Now in these dynamics of hiding, ignoring, suppressing, lying, and pretending there are several levels of operation. For some, their unhappiness is conscious and clear to themselves but they make a point of hiding it from the others. This is more a success or relationship-oriented person's response. For others their unhappiness, bitterness, and deep dissatisfaction is completely unconscious or denied and they pretend to themselves that everything is alright. This is more typically a rule-oriented person's response.      

Obviously it is more possible to make changes if the participants at least admit to themselves that they are unhappy with how things are. They must confront the deep shame they feel about what is happening and their fears of inadequacy to do anything about it. Yet when they decide to do something they can do so without falling completely apart. When people deny to themselves that anything is wrong it is very difficult to make any changes because their whole identity is wrapped around the denial and to break it might mean disintegration of the personality or society, in other words psychosis or deep depression.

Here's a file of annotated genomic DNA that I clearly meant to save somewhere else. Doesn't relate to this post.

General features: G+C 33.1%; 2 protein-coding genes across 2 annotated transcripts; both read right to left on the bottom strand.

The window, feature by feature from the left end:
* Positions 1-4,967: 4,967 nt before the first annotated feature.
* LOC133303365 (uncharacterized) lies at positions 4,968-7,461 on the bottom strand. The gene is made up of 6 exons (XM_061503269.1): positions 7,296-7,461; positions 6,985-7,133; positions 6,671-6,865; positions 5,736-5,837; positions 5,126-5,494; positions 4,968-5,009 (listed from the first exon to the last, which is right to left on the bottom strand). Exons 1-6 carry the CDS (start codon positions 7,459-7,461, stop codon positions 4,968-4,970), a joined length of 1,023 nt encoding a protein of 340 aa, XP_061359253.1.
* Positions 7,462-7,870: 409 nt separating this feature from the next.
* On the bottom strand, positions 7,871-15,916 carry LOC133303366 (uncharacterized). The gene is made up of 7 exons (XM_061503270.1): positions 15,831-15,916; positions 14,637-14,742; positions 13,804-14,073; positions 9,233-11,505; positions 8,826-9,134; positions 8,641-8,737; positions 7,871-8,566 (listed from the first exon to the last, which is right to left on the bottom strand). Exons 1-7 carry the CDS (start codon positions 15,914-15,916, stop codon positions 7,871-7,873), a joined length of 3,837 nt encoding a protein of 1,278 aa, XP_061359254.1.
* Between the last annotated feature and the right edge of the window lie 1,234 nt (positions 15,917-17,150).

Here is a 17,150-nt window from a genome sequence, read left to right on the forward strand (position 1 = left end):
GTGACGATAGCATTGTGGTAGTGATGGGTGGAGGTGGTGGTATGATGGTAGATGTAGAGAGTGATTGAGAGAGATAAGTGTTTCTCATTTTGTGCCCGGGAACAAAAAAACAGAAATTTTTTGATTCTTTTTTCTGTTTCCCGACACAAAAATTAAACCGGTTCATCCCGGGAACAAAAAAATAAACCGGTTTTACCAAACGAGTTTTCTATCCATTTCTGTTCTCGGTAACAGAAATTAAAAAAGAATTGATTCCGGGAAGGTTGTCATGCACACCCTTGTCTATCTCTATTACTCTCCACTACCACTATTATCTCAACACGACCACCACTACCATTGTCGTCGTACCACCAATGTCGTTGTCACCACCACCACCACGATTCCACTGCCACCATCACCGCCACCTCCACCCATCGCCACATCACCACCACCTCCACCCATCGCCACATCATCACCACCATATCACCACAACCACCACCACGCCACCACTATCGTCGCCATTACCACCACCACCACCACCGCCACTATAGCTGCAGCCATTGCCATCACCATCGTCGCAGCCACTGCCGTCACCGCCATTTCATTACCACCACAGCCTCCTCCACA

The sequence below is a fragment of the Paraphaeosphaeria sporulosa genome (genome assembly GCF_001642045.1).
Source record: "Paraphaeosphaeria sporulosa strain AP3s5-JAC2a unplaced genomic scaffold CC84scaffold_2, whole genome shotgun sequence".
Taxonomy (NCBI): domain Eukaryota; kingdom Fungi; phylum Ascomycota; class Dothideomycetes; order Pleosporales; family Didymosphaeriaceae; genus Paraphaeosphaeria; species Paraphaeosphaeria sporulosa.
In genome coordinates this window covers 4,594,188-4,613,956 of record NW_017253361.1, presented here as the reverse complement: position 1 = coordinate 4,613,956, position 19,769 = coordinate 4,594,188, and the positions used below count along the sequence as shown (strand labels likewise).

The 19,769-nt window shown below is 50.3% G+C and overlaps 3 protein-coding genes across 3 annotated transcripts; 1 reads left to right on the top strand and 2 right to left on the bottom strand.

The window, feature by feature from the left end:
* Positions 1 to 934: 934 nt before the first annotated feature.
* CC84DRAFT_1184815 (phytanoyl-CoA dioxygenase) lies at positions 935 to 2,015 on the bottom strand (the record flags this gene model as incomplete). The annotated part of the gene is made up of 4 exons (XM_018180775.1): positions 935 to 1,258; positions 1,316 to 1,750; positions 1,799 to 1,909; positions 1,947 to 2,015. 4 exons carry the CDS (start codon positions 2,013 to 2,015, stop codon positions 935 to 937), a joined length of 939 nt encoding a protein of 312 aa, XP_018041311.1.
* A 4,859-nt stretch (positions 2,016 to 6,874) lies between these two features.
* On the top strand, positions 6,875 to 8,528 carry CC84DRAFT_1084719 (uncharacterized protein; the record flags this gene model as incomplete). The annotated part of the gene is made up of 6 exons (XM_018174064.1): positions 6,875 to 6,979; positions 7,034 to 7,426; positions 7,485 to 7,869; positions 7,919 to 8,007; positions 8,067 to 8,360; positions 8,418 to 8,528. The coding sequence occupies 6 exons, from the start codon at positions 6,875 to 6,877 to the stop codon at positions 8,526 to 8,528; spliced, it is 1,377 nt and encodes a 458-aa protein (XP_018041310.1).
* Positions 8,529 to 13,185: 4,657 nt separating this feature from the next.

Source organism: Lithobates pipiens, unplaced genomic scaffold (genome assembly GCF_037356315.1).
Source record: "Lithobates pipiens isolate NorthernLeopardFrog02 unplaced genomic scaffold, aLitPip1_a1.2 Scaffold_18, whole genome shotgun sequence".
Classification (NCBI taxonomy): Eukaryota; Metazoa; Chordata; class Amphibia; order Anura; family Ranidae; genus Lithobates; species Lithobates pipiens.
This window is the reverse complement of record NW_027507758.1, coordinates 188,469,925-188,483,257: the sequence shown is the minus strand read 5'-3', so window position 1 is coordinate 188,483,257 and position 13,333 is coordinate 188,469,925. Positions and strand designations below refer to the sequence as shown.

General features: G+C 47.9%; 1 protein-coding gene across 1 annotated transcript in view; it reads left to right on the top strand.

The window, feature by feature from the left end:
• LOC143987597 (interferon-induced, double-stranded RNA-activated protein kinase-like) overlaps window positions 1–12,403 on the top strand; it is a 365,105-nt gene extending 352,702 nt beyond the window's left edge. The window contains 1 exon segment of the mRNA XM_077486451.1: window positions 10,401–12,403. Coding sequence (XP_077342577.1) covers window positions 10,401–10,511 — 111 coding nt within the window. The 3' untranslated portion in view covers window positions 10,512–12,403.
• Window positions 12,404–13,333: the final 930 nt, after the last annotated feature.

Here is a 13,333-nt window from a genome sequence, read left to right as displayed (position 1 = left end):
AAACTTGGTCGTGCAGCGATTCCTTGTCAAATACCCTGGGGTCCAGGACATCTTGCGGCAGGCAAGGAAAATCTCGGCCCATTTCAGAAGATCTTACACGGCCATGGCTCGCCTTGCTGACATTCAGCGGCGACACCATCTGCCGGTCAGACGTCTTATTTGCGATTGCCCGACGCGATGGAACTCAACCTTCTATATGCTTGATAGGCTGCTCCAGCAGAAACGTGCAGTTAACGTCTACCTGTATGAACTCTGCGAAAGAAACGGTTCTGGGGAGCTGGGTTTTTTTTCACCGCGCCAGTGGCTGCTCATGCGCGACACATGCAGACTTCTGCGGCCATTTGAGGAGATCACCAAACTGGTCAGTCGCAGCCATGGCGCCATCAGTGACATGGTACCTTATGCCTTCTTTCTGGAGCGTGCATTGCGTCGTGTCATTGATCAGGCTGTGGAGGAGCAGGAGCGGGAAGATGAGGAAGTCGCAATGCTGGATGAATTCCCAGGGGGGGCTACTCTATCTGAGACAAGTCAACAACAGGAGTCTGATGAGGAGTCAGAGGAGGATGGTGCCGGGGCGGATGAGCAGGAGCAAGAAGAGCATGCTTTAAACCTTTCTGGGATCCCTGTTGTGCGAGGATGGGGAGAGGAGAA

These dynamics of pretense and denial are more intellectually centered because they are based on rationalizations and considerations about how one should behave. The emotional center is suppressed or avoided because it just feels too awful. These dynamics can also continue for a very long time and unless something snaps a whole life might go by without confronting or changing the situation.

Dynamics like these are quite common in relationships that include a variety of soul ages. They are also the dynamics that tend to go along with the way younger scholars, priests, and servers handle their affairs. The emotions that are present tend to be suppressed and bottled up sealing up expression and driving people apart into isolation and sterility. Intimacy is almost impossible in such an atmosphere. Not surprising this style results in a great deal of illness and disease because the emotions have to come out somehow.

Societies functioning at this level are extraordinarily unhealthy for the inhabitants and there is a high degree of dysfunctionality and lack of enjoyment even though everything is purported to be just fine. Again media and freedom of speech suffer and in reality a fascist atmosphere exists even if that society is communist or has the appearance of democracy. All such societies fall in the end.